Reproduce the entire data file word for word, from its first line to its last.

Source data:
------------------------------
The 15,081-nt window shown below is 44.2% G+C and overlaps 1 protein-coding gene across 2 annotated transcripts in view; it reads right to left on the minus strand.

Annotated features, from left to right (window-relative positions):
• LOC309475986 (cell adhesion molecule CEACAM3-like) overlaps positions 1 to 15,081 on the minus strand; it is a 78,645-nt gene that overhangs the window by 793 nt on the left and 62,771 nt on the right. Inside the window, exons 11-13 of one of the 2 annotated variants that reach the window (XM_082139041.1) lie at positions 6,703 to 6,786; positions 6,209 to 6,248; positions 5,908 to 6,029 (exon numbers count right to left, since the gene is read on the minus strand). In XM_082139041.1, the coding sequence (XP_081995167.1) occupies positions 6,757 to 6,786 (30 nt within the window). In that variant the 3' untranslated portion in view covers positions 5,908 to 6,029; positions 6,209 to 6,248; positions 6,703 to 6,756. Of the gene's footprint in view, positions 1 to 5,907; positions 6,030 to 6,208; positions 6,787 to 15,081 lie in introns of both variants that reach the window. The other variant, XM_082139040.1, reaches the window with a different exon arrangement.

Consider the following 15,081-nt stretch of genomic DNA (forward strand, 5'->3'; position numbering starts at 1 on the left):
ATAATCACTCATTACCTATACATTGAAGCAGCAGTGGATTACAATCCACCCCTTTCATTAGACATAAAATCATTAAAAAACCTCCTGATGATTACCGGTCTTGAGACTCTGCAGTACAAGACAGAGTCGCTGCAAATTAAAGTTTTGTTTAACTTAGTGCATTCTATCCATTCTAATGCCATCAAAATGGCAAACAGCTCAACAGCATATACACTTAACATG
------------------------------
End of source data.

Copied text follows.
The 15,081-nt window shown below is 44.2% G+C and overlaps 1 protein-coding gene across 2 annotated transcripts in view; it reads right to left on the minus strand.

Annotated features, from left to right (window-relative positions):
• LOC309475986 (cell adhesion molecule CEACAM3-like) overlaps positions 1 to 15,081 on the minus strand; it is a 78,645-nt gene that overhangs the window by 793 nt on the left and 62,771 nt on the right. Inside the window, exons 11-13 of one of the 2 annotated variants that reach the window (XM_082139041.1) lie at positions 6,703 to 6,786; positions 6,209 to 6,248; positions 5,908 to 6,029 (exon numbers count right to left, since the gene is read on the minus strand). In XM_082139041.1, the coding sequence (XP_081995167.1) occupies positions 6,757 to 6,786 (30 nt within the window). In that variant the 3' untranslated portion in view covers positions 5,908 to 6,029; positions 6,209 to 6,248; positions 6,703 to 6,756. Of the gene's footprint in view, positions 1 to 5,907; positions 6,030 to 6,208; positions 6,787 to 15,081 lie in introns of both variants that reach the window. The other variant, XM_082139040.1, reaches the window with a different exon arrangement.

Consider the following 15,081-nt stretch of genomic DNA (forward strand, 5'->3'; position numbering starts at 1 on the left):
ATAATCACTCATTACCTATACATTGAAGCAGCAGTGGATTACAATCCACCCCTTTCATTAGACATAAAATCATTAAAAAACCTCCTGATGATTACCGGTCTTGAGACTCTGCAGTACAAGACAGAGTCGCTGCAAATTAAAGTTTTGTTTAACTTAGTGCATTCTATCCATTCTAATGCCATCAAAATGGCAAACAGCTCAACAGCATATACACTTAACATG